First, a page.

Henry & Ian’s Lebanese Stuffed Aubergines
Henry Firth & Ian Theasby (Bosh!)
Prep time: 20 mins
Cook time: 20 mins
2 tbsp harissa paste (leave out or use half if you aren't a big spice fan)
handful of flaked almonds
1 fresh red chilli (leave out if not a fan of spice)
handful of fresh mint
handful of fresh coriander
80g pomegranate seeds
For the stuffing:
2 tbsp olive oil
200g soya mince (you can use regular mince if not vegan)
2 tsp ground cinnamon
2 tsp ground coriander
2 tsp ground cumin
For the tahini dressing:
1 tbsp dried mint
Veg Portions / Serving: 2
Speedy BOSH! by Henry Firth & Ian Theasby is out 17th September (HQ, HarperCollins). / Food photography credit: Lizzie Mayson / Headshot credit: Nicky Johnston.
A cheeky twist on the classic dish Imam Biyaldi, these stuffed aubergines are to die for. Imam Biyaldi roughly translates to ‘The priest fainted’, and folklore tells us that a priest was so impressed by the dish upon first eating it that he swooned. Our version is definitely delicious enough to make a holy man topple… The mince and onion stuffing browns brilliantly and packs a spicy punch, while the traditional tahini and mint dressing cools the whole thing down. If you’re a fan of aubergine, this is a must-try! We prefer to use a new, tasty brand of plant-based mince for this, available chilled in most good supermarkets.
Grill the aubergine • Cut the aubergines in half lengthways and lay them flesh-side up on the baking tray • Score the flesh in a crisscross pattern, being careful not to pierce the skin • Brush the scored flesh with the harissa paste and sprinkle with salt • Place under the hot grill to cook until soft, about 13–15 minutes.
Meanwhile, cook the stuffing mixture • Add the olive oil to the hot frying pan • Peel and dice the onion and add it to the pan • Cook for 4 minutes until soft • While the onions are cooking, hydrate the soya mince according to the packet instructions • Drain, pressing the mince with the back of a spoon to remove excess water • Add the mince and the ground spices to the onions and cook until golden and fragrant • Taste and season to perfection.
Make the dressing • Combine the tahini, mint and water in a bowl • Cut the lemon in half and squeeze in the juice • Whisk to a pouring consistency, adding extra tahini if the mixture is too loose, or extra water if it’s too thick • Taste and season with a little salt, to taste.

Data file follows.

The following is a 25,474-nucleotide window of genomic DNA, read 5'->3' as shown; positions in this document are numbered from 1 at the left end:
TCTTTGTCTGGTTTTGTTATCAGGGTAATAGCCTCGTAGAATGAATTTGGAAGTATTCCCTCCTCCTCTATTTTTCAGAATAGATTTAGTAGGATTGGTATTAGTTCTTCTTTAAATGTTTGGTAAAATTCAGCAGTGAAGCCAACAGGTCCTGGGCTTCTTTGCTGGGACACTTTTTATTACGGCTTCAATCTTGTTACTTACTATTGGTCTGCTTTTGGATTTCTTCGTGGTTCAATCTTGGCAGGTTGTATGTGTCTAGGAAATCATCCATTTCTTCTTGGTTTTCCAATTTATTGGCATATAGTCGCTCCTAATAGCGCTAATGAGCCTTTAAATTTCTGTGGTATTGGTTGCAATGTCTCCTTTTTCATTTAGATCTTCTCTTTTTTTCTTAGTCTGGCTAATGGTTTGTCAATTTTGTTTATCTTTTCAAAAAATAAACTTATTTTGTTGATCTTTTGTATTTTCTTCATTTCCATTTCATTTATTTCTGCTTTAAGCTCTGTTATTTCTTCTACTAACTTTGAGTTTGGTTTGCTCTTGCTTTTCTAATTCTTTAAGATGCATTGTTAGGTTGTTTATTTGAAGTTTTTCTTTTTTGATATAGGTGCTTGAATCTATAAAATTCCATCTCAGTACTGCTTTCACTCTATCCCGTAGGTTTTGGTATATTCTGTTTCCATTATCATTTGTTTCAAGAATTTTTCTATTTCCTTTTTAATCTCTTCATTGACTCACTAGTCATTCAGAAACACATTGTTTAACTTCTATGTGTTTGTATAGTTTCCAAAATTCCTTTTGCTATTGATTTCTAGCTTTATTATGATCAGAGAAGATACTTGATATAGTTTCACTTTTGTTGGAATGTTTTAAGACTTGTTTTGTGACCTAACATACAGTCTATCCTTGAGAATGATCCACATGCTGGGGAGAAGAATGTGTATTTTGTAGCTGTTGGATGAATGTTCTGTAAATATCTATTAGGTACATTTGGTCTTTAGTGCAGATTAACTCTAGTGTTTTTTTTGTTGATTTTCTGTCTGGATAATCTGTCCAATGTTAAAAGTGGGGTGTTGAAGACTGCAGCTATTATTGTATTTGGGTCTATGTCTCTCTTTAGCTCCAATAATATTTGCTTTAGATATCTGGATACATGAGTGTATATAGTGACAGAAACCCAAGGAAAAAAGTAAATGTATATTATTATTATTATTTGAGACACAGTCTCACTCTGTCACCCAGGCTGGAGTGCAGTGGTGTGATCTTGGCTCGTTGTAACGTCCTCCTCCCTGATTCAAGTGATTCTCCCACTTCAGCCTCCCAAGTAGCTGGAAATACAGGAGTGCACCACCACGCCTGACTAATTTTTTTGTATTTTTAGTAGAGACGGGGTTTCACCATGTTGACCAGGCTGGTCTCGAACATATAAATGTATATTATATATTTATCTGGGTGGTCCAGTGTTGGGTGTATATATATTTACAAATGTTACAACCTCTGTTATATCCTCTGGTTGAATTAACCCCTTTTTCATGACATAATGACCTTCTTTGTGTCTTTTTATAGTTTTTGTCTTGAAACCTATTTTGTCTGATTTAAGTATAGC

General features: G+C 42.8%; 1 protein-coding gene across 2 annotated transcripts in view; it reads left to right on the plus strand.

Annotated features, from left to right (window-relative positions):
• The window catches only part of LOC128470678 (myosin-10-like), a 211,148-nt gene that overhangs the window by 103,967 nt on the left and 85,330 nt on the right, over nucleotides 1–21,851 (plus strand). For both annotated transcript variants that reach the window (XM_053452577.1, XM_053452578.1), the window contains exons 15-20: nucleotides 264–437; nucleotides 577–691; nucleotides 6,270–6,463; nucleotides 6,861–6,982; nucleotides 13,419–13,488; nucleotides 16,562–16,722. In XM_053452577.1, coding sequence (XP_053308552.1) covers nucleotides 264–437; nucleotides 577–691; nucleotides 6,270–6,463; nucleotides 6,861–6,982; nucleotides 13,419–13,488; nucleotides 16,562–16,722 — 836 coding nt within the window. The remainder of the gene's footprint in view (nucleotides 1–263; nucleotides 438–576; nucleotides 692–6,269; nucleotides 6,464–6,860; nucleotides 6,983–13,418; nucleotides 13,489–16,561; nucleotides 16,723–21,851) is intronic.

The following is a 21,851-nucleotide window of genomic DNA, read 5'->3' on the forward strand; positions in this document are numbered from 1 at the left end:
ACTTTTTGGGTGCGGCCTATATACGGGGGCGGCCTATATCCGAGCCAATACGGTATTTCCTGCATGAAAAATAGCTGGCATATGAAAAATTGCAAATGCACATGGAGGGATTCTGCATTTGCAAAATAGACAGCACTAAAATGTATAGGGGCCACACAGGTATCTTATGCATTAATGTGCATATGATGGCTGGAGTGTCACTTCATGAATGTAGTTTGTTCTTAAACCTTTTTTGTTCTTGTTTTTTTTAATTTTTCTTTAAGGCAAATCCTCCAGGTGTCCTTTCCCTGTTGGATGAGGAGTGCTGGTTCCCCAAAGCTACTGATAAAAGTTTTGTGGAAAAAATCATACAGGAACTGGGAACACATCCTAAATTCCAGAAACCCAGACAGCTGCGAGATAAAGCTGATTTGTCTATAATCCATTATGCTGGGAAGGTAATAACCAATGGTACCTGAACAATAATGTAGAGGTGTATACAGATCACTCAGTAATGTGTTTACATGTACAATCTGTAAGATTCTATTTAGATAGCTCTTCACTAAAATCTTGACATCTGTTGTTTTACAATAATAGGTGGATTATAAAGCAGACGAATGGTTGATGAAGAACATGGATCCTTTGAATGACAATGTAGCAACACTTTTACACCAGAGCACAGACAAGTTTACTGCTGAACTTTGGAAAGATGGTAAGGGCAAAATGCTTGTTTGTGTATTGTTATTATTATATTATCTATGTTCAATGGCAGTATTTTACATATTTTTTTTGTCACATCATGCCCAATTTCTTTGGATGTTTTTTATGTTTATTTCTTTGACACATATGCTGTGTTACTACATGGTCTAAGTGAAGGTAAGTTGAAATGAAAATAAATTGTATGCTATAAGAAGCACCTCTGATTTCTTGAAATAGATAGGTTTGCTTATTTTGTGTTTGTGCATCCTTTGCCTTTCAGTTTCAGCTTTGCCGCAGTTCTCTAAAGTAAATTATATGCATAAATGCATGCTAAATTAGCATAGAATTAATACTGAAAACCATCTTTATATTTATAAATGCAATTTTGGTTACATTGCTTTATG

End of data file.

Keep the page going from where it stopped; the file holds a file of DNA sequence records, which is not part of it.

Serve • Take the tray out of the oven and transfer the aubergines to a serving dish • Tip the flaked almonds onto the tray and toast very briefly under the grill • Finely slice the chilli and tear the leaves from the fresh herbs • Tip the spiced stuffing mixture over the aubergines • Drizzle with the tahini dressing • Scatter over the herbs, chilli, pomegranate seeds and toasted flaked almonds, then serve.
Kids who engage regularly with veg through veg-themed activities, such as arts and crafts, sensory experiences, growing and cooking are shown to be more likely to eat the veg they engage with. Encouraging kids to engage and play with veg is the handy first step to them developing a good relationship with veg and life-long healthy eating.
Kids in the kitchen
Let the kids brush the aubergines before grilling. Have them make the tahini dressing and help you plate it all up.
While getting kids to interact with veggies for real and using their senses to explore them is best, encouraging hands off activities like arts & crafts, puzzles & games or at-home science experiments can be a great start, particularly for those who are fussier eaters or struggle with anything too sensory. Use these veg-themed activities as a stepping stone to interacting with the veg themselves. We have loads of crafty downloads here, puzzles here, and quirky science with veg here.
Once you feel your child is ready to engage a little more, you can show them how to explore the veg you have on hand with their senses, coming up with playful silly descriptions of how a veg smells, feels, looks, sounds and perhaps even tastes. Find ideas, videos and some simple sensory education session ideas to get you started here.
The moments before food is offered can be a perfect opportunity for engagement that can help make it more likely a child will eat it! Giving children a sense of ownership in the meal can make a big difference to their feelings going into it and the pride they take in it. You know your child best, but if you aren’t sure where to start, we have some fun and simple ideas for easy roles you can give them in the serving process over here.
Dr Clare Bailey and Justine Pattison